The Road to Power in Pakistan Runs Through the Military

Pakistan had been due to hold a vote last October but has now settled on Feb. 8 as a polling date.

The Pakistani Constitution stipulates that an election be held within 60 days of the parliament’s dissolution on a regular schedule and within 90 days if the body is suspended before its term is up. Then-Prime Minister Shehbaz Sharif ended his term and stepped down on Aug. 9, 2023, handing control to a caretaker administration. But just before triggering the election countdown, Sharif’s government unveiled new census results; these are used to determine Pakistan’s voting constituencies. The country’s top electoral commission said it needed more time to redraw electoral maps based on the updated figures, and the contest was pushed to February.


“The opposition and its supporters believe the timing of the new census results was suspicious, and that it was used as a pretext to delay the elections to give the military more time to influence the electoral environment,” FP’s Michael Kugelman, the author of South Asia Brief, wrote in an email. The Pakistani military is known to be the country’s main power broker. As former Pakistani Ambassador to the United States Husain Haqqani explained in Foreign Policy last August, “[t]he military says it is not involved in politics, but politicians are still pursuing the generals’ approval.”

In April 2022, the military fell afoul with then-Prime Minister Imran Khan. Khan, whose litany of legal woes rival those of former U.S. President Donald Trump in their complexity, has been in jail since August 2023 and is technically barred from politics for five years. But Khan and his backers call the many charges against him politically motivated. In late December 2023, Pakistan’s Supreme Court approved Khan’s bail in one case, and an Islamabad court stayed another trial until Jan. 11, yet the ex-leader remains locked up related to other charges. “Khan’s cult-like supporters regard him as a figure who can save Pakistan from corrupt, dynastic politics,” Haqqani wrote.

Now, a defiant Khan is still leading his Pakistan Tehreek-e-Insaf (PTI) party’s list heading into next month’s vote. Authorities briefly sought to ban the PTI from printing its logo, a cricket bat, on ballots before a Peshawar court struck down the move. (Pakistan has high illiteracy rates, and logos help voters identify the correct candidate.) The state’s attempt to scrub the image may have been a response to the PTI’s popularity: In a Gallup Pakistan poll conducted over June and July 2023, Khan earned a 60 percent approval rating, and 42 percent of respondents expressed an intention to vote for the PTI, much higher shares than were garnered by any other politician or party. The center-right Pakistan Muslim League (PML) earned 20 percent, and the center-left Pakistan People’s Party (PPP) followed with 12 percent. The PML and PPP are traditionally rivals but formed a marriage of convenience to oust Khan in 2022.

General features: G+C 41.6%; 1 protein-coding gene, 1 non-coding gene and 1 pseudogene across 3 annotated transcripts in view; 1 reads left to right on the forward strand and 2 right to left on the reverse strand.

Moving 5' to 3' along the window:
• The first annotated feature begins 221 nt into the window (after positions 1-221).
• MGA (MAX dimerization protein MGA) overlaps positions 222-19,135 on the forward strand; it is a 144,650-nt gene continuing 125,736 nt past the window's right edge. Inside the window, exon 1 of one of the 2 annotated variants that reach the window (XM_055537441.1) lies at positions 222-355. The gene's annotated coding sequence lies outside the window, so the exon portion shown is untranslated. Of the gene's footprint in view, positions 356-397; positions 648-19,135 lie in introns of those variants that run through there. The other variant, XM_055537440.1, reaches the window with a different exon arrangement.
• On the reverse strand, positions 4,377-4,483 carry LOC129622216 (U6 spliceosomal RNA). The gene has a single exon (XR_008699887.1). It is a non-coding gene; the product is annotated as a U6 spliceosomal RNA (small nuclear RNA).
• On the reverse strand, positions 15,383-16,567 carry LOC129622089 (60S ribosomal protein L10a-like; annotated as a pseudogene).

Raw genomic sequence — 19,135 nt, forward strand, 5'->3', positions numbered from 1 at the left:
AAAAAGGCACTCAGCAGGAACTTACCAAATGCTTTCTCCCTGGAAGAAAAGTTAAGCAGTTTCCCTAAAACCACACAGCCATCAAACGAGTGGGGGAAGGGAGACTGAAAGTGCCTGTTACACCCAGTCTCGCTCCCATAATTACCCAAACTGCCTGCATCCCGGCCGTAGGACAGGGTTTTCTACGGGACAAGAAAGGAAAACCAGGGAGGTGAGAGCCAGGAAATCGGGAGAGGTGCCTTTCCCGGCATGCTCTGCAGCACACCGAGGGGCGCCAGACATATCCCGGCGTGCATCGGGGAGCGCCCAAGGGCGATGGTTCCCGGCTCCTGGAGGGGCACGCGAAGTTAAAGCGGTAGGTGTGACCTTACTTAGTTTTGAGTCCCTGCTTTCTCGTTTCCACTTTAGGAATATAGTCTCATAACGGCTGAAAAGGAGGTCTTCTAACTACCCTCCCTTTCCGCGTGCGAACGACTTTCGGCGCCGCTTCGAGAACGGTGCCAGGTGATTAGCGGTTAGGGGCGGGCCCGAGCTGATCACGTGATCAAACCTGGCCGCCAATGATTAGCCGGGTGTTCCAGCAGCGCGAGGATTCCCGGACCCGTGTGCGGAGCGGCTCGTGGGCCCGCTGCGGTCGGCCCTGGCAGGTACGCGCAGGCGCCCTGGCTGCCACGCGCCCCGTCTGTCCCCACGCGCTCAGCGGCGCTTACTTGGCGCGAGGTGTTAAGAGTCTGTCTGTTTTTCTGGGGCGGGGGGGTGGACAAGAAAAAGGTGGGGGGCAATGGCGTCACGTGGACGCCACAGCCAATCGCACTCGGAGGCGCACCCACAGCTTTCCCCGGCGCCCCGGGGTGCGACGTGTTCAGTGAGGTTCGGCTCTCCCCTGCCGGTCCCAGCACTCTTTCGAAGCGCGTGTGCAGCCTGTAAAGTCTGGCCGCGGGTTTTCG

The brief tenure of the PML-PPP unity government was less chaotic than the three-and-a-half years that Pakistan experienced under Khan, but the country still faced its fair share of challenges. In addition to wrestling continued agitations from Khan and his supporters, Pakistan experienced “biblical” flooding in August 2022 and found itself in economic trouble. (Islamabad under its current caretaker government finally approved a bailout deal with the International Monetary Fund in November, a prospect Khan had spurned.) There’s also been an uptick in xenophobia against Afghan migrants. Last fall, the caretaker government—likely at the behest of the military—oversaw the expulsion of 1.7 million Afghans from Pakistan.

Shehbaz Sharif is not running as the PML’s top candidate in this election, however. That distinction goes to his brother, former Prime Minister Nawaz Sharif, who recently returned to Pakistan after spending four years in exile in the United Kingdom. Khan and Nawaz Sharif may be bitter foes, but they have one thing in common: Nawaz Sharif is also banned from politics thanks to a 14-year corruption sentence. But Pakistani authorities said Nawaz Sharif could not be arrested until he appears in court, and the PML successfully appealed his conviction and sentences, making him eligible for next month’s elections.

Even though Nawaz Sharif was once ousted in a military-backed coup, observers agree that the Pakistan Armed Forces appear to be once again backing the PML. That’s bad news both for Khan and PPP head Bilawal Bhutto Zardari, who most recently served as Shahbaz Sharif’s foreign minister. Kugelman said “the electoral playing field won’t be level,” with the PML enjoying a “big advantage.” Pakistan’s electoral commission has already been accused of redrawing electoral maps with the new census data to favor the PML.

Even so, public opinion seems to be tilting in the PML’s direction: In the Gallup poll, a plurality of voters said they would cast ballots for the PML, rather than the PPP, if Khan’s PTI did not participate in the next elections.

The weeks ahead are likely to feature a great deal of political and legal machinations from all of Pakistan’s major parties. In mid-December 2023, Pakistan’s Supreme Court announced that it would form a committee to adjudicate political bans—a move that Kugelman wrote “seems to pave the way for Nawaz Sharif … to run for office.” Lo and behold, the PML announced just weeks later that Nawaz Sharif would be its top candidate in the Feb. 8 vote.

If elections go ahead, Pakistanis will vote for all 342 seats in the National Assembly, the lower House of parliament, most of which are in single-member constituencies. The remaining seats are awarded through a proportional, party-based allocation system. That is, if the military approves.


Allison Meakem is an associate editor at Foreign Policy. Twitter: @allisonmeakem


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